Hillary's Secret Challenger
Now he can be revealed.
Is it really so savvy for Hillary Clinton to make a showy stand against violent video games? Sure, it appeals to centrist, family voters. But it also highlights the least appealing aspect of Hillary's persona--the moralistic nanny who knows best and will use the government to tell you how to live your life (and who has little feel for free speech, or freedom generally). ... P.S.: I'm not saying the legislation Clinton co-sponsored isn't in itself sensible, though it's hard to believe regulating video game sales couldn't be handled on the state level. I'm questioning whether glomming on to this issue will help Clinton politically. ... 7:34 P.M.
OK, how about 45% slave, 55% free? So if only Polk had been more of a consensus president we would have ended slavery without a war? ... 7:06 P.M.
Politicians have always needed to balance the base and the middle. Blogs make this tension, if not more difficult, more public.
Emphasis not added, but appropriate. Perlmutter writes seriously and smartly about Hillary Clinton's dilemma in this regard, though:
a) He takes Kos rather too seriously, calling him "a political kingmaker." (Oh yeah? Name the king);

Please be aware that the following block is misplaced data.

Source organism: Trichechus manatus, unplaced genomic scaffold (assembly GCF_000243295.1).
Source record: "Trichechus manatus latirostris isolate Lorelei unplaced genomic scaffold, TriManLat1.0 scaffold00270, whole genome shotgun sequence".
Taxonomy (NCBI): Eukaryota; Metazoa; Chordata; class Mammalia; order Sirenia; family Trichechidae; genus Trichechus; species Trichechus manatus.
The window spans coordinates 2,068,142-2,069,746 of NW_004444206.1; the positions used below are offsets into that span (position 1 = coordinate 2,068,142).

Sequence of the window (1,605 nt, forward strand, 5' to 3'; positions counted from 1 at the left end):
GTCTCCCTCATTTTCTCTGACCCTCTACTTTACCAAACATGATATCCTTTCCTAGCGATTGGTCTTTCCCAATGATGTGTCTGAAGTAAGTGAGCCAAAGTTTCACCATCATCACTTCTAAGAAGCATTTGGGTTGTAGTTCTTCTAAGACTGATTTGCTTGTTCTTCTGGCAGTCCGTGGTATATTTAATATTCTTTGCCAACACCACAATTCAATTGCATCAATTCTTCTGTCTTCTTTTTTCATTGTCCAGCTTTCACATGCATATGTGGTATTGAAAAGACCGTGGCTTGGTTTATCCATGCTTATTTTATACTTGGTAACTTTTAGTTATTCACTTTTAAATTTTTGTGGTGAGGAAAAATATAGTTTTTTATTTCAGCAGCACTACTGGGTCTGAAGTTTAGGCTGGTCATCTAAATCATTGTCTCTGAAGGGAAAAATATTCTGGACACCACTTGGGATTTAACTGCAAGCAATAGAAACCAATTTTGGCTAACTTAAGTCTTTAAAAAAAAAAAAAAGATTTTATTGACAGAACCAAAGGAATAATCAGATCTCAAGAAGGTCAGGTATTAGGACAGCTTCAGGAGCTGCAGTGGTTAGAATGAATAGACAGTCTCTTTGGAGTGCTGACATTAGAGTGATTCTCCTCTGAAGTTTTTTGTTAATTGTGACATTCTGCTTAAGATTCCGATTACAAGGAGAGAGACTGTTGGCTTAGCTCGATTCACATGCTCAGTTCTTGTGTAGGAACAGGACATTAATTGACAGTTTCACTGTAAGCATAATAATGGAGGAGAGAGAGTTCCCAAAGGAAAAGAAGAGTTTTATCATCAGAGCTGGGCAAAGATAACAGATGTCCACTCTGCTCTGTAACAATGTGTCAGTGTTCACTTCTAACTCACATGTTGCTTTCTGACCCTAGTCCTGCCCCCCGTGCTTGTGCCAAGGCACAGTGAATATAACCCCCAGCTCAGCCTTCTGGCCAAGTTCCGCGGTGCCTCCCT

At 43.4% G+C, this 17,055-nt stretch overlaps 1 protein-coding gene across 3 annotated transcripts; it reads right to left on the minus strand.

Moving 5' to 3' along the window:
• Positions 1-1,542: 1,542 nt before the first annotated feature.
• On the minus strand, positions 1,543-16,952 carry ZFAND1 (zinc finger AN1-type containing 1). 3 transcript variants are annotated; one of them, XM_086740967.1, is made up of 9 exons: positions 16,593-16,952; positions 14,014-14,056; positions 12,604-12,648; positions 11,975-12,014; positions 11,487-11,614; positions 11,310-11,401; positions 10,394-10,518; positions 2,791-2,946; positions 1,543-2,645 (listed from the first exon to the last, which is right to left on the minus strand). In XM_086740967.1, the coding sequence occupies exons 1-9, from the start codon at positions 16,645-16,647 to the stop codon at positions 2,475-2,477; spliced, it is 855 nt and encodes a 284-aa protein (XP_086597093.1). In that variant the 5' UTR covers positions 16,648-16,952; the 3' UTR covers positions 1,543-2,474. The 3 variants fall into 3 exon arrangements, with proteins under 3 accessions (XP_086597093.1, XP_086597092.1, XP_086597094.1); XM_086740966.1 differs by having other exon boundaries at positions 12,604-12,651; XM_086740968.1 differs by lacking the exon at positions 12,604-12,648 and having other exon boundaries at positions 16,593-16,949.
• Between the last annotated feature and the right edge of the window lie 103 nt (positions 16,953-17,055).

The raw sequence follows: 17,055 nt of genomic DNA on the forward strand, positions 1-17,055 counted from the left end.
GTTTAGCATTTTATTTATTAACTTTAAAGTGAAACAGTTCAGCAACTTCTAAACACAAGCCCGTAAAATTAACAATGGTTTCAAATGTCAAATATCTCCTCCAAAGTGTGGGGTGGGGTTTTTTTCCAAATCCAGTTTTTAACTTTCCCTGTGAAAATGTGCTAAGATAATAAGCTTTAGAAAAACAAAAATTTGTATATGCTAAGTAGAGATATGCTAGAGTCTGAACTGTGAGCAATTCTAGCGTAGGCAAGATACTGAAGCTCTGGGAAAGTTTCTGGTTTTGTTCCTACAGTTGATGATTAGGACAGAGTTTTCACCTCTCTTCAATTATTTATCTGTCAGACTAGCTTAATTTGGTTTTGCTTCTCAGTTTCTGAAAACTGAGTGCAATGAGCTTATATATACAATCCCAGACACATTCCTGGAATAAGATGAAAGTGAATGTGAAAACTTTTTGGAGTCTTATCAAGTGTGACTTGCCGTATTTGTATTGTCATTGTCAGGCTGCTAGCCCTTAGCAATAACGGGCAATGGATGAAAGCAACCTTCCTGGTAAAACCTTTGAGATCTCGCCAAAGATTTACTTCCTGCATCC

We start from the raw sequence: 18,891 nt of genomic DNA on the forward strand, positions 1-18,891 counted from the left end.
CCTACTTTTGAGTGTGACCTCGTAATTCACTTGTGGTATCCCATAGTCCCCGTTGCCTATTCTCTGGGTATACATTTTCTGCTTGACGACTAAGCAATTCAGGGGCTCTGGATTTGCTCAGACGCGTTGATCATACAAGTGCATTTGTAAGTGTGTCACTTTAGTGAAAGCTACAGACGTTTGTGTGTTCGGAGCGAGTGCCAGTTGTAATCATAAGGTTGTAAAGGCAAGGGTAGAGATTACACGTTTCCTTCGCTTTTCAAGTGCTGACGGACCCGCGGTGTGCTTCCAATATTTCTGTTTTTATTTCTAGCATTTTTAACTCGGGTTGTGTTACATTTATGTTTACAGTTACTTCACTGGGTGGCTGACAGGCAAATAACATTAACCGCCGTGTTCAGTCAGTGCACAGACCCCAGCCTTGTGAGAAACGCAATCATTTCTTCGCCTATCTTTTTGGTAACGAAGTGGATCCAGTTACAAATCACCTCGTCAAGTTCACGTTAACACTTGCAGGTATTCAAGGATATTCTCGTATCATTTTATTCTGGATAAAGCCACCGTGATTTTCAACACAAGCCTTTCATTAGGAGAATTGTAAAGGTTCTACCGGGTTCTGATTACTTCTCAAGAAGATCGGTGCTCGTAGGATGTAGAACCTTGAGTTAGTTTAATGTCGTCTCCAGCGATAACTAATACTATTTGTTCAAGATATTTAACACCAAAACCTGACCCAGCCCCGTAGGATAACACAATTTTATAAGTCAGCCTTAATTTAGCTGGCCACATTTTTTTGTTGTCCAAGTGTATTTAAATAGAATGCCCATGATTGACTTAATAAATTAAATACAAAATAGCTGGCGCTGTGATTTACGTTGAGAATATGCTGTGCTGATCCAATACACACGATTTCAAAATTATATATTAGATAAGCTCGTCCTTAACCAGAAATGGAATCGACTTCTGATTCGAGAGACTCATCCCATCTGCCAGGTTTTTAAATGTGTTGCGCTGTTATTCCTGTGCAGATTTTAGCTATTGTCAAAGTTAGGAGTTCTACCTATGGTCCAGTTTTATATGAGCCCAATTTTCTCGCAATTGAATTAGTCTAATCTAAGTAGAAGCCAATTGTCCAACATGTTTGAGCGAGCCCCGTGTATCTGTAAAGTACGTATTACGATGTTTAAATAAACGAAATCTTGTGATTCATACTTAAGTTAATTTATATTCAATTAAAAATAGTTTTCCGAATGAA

b) He underemphasizes the extent to which Hillary's character--specifically her innate and exaggerated caution, calculation, and need for control--makes her a particularly bad match for the blog age, maybe as bad a match as Nixon or LBJ were for the TV age in 1960. Perlmutter notes that blogs and blog readers reward risk-taking passion and honesty. That he then actually mulls over the question of whether Clinton herself should blog--treating her dilemma as the same dilemma faced by any frontrunner, as if there were any hope that her blog would ever be worthwhile--shows that he doesn't fully appreciate Hillary's characterological inhospitability to the bloggerly virtues. ...
1:40 A.M. link
Is the Fourth Amendment the problem? Charles Fried raises the interesting issue: Whether the Constitution itself, with its "probable cause" requirement, is incompatible with the sort of Echelon-like "computerized scan of all international electronic communications" that's essential to preventing terrorism. The Constitution isn't always right! ... Fried urges "ingenuity" in interpreting it. ... P.S.: Today it's "international electronic communications," but of course if there's a credible threat of home-grown terrorism it may also become necessary to scan domestic electronic communications, in which case a lot of the Fourth Amendment loopholes currently being cited in the defense of Bush's FISA snooping (e.g., "border search") will not be available. 2:07 P.M.
Photograph of Judith Miller on the Slate home page by Mark Wilson/Getty Images.